The shipowner of Nagashiki Shipping says that most of the oil left on a Japanese bulk carrier that has leaked an estimated 1,000 tonnes off the Mauritius coast has been pumped off. “I heard the collection is almost over, but it is hard to tell if there is absolutely no oil left on the ship,” Yoshinori Fukushima, a spokesman for Nagashiki, said. Japan P&I Club, the only organisation in Japan that underwrites protection and indemnity (P&I) insurance for ocean-going vessels and coastal ships, said it had yet to estimate the cost of the clean-up. The MW Wakashiao struck a coral reef and went aground off the southeast Mauritius coast on July 25. Oil from the stricken vessel has reached some of the Indian Ocean Island’s most pristine beaches, threatening corals, other local wildlife and the country’s tourism industry. Conservationists said they were starting to find dead fish as well as seabirds covered in oil, increasing fears of an ecological catastrophe despite a massive local clean-up operation that includes making floating booms from leaves and human hair.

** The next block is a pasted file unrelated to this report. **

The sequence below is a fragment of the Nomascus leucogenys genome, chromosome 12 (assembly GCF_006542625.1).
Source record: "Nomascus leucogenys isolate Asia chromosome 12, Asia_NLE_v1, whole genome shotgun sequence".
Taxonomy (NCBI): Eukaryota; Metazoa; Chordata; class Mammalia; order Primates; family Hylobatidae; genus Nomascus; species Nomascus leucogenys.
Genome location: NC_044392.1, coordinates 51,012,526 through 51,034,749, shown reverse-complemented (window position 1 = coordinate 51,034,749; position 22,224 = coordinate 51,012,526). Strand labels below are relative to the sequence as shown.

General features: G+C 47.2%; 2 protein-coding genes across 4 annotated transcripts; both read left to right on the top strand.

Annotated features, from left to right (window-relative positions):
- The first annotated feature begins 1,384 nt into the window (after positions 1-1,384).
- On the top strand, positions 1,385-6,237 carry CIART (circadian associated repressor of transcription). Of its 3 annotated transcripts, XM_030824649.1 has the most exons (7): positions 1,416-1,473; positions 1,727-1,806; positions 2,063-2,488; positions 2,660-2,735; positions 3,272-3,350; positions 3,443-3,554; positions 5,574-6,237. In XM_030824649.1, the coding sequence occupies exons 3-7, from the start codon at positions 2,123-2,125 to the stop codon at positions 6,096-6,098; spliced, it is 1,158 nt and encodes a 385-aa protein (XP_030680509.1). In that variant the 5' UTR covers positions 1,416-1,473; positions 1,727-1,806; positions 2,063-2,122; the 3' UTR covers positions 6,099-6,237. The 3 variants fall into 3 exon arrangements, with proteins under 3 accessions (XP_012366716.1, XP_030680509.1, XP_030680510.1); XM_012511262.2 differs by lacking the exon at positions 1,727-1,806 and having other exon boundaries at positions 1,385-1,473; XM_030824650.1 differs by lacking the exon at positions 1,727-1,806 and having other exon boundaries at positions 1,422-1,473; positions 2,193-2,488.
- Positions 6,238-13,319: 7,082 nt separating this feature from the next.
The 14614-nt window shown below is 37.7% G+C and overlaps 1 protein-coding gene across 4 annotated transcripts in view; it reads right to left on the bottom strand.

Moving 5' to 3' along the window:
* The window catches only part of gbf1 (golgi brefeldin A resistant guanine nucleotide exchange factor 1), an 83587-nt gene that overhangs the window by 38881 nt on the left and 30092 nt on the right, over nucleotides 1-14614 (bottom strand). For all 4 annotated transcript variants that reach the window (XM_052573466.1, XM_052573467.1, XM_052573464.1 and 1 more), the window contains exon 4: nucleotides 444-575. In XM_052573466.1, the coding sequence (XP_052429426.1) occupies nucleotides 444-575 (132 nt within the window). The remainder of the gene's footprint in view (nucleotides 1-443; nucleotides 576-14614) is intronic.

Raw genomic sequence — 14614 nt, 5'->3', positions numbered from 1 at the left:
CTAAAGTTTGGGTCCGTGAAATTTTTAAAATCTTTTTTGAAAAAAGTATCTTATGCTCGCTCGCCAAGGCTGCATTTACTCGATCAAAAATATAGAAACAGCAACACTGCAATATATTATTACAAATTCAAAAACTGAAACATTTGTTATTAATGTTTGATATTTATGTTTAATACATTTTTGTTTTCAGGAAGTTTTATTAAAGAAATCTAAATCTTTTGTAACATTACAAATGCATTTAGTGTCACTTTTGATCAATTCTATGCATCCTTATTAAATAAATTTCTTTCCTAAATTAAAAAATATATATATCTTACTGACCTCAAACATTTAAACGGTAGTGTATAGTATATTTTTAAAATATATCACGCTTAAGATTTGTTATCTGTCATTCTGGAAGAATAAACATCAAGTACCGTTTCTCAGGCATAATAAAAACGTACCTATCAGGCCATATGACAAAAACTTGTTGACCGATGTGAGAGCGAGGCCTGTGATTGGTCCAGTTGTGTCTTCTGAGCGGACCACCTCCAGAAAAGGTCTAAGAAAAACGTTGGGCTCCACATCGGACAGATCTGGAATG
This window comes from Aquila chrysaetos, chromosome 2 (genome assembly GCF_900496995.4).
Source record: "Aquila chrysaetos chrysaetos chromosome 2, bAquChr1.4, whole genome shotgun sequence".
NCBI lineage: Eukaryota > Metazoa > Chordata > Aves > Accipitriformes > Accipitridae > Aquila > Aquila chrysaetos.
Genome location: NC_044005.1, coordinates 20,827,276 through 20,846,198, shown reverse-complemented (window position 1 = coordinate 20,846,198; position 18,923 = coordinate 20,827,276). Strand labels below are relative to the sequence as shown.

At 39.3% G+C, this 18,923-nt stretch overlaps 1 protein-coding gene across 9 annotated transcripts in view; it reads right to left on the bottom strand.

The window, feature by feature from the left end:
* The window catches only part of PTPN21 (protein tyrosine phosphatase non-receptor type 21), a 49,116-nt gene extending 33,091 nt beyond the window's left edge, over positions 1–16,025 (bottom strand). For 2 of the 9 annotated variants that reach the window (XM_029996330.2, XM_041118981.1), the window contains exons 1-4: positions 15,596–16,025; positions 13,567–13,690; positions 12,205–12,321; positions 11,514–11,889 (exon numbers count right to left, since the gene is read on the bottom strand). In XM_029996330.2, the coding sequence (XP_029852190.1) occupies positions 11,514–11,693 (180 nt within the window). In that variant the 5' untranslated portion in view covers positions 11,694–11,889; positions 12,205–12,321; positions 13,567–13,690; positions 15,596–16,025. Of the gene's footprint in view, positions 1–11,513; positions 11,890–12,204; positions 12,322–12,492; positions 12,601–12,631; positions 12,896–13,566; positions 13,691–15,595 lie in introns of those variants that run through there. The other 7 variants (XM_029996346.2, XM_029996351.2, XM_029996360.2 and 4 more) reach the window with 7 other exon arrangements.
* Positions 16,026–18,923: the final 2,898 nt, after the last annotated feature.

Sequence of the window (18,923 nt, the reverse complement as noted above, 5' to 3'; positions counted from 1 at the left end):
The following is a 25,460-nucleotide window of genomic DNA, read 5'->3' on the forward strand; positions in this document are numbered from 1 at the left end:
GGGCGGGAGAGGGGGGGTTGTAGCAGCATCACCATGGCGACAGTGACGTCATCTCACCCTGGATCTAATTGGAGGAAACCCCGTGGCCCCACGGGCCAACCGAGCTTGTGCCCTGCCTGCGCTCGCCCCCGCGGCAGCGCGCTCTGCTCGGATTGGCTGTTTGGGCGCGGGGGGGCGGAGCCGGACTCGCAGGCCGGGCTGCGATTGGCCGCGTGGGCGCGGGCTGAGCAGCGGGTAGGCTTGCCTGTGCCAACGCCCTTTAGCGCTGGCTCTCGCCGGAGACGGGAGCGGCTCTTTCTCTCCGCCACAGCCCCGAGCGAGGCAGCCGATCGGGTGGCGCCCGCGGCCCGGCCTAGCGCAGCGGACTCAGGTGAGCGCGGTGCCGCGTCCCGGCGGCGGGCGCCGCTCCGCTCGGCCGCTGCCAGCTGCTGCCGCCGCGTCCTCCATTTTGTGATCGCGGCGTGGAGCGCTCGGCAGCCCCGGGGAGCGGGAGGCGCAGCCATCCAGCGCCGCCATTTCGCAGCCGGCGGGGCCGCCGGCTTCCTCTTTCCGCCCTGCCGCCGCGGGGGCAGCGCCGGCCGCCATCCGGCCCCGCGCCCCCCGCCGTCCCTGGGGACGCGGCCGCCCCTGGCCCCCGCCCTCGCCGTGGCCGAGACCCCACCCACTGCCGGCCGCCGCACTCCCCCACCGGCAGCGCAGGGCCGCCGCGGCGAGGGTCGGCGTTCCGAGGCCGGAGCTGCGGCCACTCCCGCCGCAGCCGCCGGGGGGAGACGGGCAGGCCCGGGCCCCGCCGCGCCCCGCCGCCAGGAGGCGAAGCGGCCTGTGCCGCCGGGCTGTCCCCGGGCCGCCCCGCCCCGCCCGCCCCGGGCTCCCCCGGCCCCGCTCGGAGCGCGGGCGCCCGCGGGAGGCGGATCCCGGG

SOURCE: AL JAZEERA
Kagame Shakes Up his Cabinet
Trauma Experienced by Staff at Nairobi Facebook Hub recognised in Legal Ruling
Two Nigerian States have Reduced the Working Week to Three Days for State Employees
Dakar Moves to Quell the Diaspora
Kenya’s Plans to Remember Victims of a Cult
What’s the Background to Tanzania’s Capital City Relocation?
Nigerian Man Becomes Mayor of Colorado
Egypt Faces Mounting Challenges in Generating Funds for International Debt Obligations
Enhanced Protection Strategies Fuel the Resurgence of Carnivores in Zambia
Ugandan Students Explore the Future of Gardening
A Great Recognition for the Work of Female Peace Builders in Cameroon
Could An Online Gathering Solve South Africa’s Putin Problem?